05/14/2020 – Der Preis der Freiheit (The Price of Freedom) Von Yang Jianli

Posted on May 14, 2020

Source: https://www.welt.de/debatte/article207964683/Der-chinesische-Dissident-Yang-Jianli-ueber-den-Preis-der-Freiheit.html
English Translation:
The Price of Freedom
By Jianli Yang
We cannot blame people for being unable to resist cheap goods. But it is a different story when it comes with a price. The fact is everything has a price.
Over the past three decades, consumers in developed democracies, Germany included, have been enjoying relatively inexpensive products made by cheap laborers in other parts of the world, such as China. These countries have gradually maneuvered themselves into a position where they cannot produce their own headphones or toys at reasonable costs.  Yes, cheap labor. In many cases, they are as cheap as in zero, because of forced labor. That is something you may call the price of freedom.
According to a study by our organization (https://www.citizenpress.com/cotton-fabric-full-of-lies-2/), Citizen Power Initiatives for China, China has created a “cotton gulag” in the Xinjiang Uyghur Autonomous Region (XUAR).  Xinjiang produces 84 percent of China’s cotton output, and is a primary supplier and exporter of cotton/textile/apparel products. Xinjiang is also home to a large percentage of China’s prison population and these inmates serve as a key slave labor force in every link of China’s cotton value chain, from cotton field reclamation to planting, harvesting, processing, and garment production. And millions Uygurs and other ethnic minorities have been kept in what can be called the 21st century concentration camps. Their products may well have entered countries like Germany without any scrutiny.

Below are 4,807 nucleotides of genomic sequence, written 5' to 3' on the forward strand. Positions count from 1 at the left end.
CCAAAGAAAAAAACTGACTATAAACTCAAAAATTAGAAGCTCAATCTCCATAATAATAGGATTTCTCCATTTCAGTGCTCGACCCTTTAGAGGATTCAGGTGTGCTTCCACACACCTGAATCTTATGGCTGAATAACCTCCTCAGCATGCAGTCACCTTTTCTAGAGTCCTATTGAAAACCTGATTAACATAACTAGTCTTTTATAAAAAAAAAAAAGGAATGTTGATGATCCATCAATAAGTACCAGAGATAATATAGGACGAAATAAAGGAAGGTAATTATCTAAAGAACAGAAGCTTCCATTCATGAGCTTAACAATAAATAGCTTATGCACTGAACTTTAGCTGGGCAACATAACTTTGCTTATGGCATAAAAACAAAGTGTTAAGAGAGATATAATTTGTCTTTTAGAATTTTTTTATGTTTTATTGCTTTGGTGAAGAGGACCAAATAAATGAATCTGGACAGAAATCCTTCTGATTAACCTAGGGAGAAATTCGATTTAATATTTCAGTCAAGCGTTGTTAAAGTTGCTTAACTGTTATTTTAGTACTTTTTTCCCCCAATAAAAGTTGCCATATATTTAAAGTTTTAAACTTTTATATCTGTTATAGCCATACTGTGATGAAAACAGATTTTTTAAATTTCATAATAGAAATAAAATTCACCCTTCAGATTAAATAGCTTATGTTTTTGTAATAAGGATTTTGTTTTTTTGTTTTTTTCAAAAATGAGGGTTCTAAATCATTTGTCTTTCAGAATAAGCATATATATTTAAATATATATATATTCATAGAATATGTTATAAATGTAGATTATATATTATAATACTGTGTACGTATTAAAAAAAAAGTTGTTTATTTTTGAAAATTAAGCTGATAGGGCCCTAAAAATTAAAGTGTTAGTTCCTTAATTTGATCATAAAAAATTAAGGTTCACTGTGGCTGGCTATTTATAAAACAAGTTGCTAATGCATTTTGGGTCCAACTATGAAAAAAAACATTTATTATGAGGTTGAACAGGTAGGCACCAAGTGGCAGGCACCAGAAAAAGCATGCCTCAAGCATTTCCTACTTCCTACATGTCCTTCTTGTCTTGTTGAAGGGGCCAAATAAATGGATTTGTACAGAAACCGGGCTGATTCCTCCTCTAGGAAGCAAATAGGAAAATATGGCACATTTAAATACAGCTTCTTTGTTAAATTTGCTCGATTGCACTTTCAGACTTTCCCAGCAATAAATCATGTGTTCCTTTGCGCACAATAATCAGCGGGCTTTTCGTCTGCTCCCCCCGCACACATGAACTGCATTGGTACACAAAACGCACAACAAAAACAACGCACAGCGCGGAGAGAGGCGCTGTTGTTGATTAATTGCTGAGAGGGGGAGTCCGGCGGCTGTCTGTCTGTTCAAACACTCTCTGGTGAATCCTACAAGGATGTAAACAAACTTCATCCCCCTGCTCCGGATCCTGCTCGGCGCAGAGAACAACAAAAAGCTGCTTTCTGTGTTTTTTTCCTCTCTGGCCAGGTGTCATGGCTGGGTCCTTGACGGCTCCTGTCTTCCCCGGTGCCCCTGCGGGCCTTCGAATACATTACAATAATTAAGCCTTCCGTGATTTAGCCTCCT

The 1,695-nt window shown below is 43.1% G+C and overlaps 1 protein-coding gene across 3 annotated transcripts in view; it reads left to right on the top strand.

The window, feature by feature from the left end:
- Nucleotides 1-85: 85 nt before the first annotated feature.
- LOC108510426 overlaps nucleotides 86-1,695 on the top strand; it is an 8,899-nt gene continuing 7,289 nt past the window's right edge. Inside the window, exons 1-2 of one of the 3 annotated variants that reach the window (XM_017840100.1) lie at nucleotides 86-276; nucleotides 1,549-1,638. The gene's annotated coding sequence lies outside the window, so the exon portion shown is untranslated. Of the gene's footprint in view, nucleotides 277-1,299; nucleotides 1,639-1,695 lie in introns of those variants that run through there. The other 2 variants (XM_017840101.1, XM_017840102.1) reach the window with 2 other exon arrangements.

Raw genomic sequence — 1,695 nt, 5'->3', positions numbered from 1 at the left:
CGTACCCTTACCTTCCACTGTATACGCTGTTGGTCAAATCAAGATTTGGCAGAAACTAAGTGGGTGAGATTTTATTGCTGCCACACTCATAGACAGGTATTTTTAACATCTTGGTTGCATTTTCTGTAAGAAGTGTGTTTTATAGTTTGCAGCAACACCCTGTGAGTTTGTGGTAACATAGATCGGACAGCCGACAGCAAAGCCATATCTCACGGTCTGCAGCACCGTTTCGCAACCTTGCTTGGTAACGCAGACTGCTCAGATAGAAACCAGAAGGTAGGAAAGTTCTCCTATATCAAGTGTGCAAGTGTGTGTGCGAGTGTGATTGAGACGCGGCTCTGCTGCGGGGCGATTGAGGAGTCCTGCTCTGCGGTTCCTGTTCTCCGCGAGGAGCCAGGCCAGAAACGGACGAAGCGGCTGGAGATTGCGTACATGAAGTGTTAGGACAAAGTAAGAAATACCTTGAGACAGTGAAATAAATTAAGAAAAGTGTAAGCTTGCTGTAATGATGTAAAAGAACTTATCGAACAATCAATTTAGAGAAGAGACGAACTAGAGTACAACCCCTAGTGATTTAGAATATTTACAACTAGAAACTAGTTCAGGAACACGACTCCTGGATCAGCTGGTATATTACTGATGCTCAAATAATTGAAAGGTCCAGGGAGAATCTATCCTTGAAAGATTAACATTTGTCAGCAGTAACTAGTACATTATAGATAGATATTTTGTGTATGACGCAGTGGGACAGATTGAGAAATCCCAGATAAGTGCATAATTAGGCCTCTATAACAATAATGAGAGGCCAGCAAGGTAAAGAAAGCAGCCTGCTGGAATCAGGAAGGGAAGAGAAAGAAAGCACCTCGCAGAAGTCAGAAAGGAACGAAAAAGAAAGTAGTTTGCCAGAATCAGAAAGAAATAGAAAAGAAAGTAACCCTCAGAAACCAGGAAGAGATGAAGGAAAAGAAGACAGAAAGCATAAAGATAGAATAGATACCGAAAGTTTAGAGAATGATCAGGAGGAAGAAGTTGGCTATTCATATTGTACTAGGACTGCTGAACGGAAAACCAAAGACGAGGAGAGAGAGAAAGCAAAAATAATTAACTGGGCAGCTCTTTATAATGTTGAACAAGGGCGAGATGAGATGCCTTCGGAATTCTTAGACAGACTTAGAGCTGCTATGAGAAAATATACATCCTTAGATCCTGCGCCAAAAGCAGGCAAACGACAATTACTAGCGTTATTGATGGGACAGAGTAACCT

Consumers in developed democracies unknowingly become enablers of the perpetration committed by world’s leading human rights violators like China. This should go against their conscience because it runs against the very values these democratic citizens uphold as their guidelines of everyday lives and the foundation for their country. Moreover, in a long run, they may offer a rope with which to hang themselves. China, with the economic power built mainly through taking advantage of the markets in developed democracies, has made inroads in these countries’ businesses, politics, media, academia, entertainment, technology and even national security, undermining their democratic way of life.  Relying too much on China’s supply chains, for example, as the coronavirus pandemic has exposed, for their basic needs would put them at the mercy of China when such a crisis takes place. These would be the prices they would have to pay if they allowed this to continue.
Yet, too many of our eyes have adjusted to the shadows that power and greed cast on the existence of the world citizens around the globe. Now we are in the shadowy valley of our times, to summon the wisdom and the best heritage of mankind and remind ourselves that each one of us has an opportunity to act in a way worthy of the best of our humanity. The other option is to adjust our eyes to the shadows. But friends, I have seen firsthand what takes place in these shadows.